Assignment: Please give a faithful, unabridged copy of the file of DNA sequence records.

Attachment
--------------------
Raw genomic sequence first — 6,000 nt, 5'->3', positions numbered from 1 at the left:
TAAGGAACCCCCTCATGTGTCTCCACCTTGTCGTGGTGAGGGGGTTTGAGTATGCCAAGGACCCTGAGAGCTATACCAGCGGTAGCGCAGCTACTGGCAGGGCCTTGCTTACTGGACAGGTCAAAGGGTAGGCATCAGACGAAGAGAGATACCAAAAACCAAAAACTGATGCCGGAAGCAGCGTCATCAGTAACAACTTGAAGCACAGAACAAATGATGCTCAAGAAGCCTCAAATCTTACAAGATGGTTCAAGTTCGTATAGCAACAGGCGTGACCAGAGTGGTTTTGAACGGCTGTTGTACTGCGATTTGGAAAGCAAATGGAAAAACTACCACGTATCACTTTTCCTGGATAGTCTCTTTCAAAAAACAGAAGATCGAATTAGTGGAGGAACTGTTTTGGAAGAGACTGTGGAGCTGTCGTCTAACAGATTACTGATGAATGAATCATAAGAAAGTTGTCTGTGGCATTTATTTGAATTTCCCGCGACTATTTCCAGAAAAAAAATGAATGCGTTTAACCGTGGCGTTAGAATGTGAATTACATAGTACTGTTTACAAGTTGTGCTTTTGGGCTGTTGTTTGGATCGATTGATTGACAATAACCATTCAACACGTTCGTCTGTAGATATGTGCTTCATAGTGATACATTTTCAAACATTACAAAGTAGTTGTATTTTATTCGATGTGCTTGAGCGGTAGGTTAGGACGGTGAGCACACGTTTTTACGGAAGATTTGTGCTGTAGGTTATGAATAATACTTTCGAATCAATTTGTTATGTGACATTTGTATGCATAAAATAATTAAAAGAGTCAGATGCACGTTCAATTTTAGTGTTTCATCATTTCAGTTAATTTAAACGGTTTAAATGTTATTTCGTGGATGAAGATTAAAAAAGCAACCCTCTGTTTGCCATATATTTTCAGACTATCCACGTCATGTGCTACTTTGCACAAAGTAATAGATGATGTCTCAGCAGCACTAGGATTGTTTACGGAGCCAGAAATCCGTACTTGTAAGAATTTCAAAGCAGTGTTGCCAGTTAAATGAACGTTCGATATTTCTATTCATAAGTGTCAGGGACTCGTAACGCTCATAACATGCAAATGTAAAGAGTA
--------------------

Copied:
Raw genomic sequence first — 6,000 nt, 5'->3', positions numbered from 1 at the left:
TAAGGAACCCCCTCATGTGTCTCCACCTTGTCGTGGTGAGGGGGTTTGAGTATGCCAAGGACCCTGAGAGCTATACCAGCGGTAGCGCAGCTACTGGCAGGGCCTTGCTTACTGGACAGGTCAAAGGGTAGGCATCAGACGAAGAGAGATACCAAAAACCAAAAACTGATGCCGGAAGCAGCGTCATCAGTAACAACTTGAAGCACAGAACAAATGATGCTCAAGAAGCCTCAAATCTTACAAGATGGTTCAAGTTCGTATAGCAACAGGCGTGACCAGAGTGGTTTTGAACGGCTGTTGTACTGCGATTTGGAAAGCAAATGGAAAAACTACCACGTATCACTTTTCCTGGATAGTCTCTTTCAAAAAACAGAAGATCGAATTAGTGGAGGAACTGTTTTGGAAGAGACTGTGGAGCTGTCGTCTAACAGATTACTGATGAATGAATCATAAGAAAGTTGTCTGTGGCATTTATTTGAATTTCCCGCGACTATTTCCAGAAAAAAAATGAATGCGTTTAACCGTGGCGTTAGAATGTGAATTACATAGTACTGTTTACAAGTTGTGCTTTTGGGCTGTTGTTTGGATCGATTGATTGACAATAACCATTCAACACGTTCGTCTGTAGATATGTGCTTCATAGTGATACATTTTCAAACATTACAAAGTAGTTGTATTTTATTCGATGTGCTTGAGCGGTAGGTTAGGACGGTGAGCACACGTTTTTACGGAAGATTTGTGCTGTAGGTTATGAATAATACTTTCGAATCAATTTGTTATGTGACATTTGTATGCATAAAATAATTAAAAGAGTCAGATGCACGTTCAATTTTAGTGTTTCATCATTTCAGTTAATTTAAACGGTTTAAATGTTATTTCGTGGATGAAGATTAAAAAAGCAACCCTCTGTTTGCCATATATTTTCAGACTATCCACGTCATGTGCTACTTTGCACAAAGTAATAGATGATGTCTCAGCAGCACTAGGATTGTTTACGGAGCCAGAAATCCGTACTTGTAAGAATTTCAAAGCAGTGTTGCCAGTTAAATGAACGTTCGATATTTCTATTCATAAGTGTCAGGGACTCGTAACGCTCATAACATGCAAATGTAAAGAGTA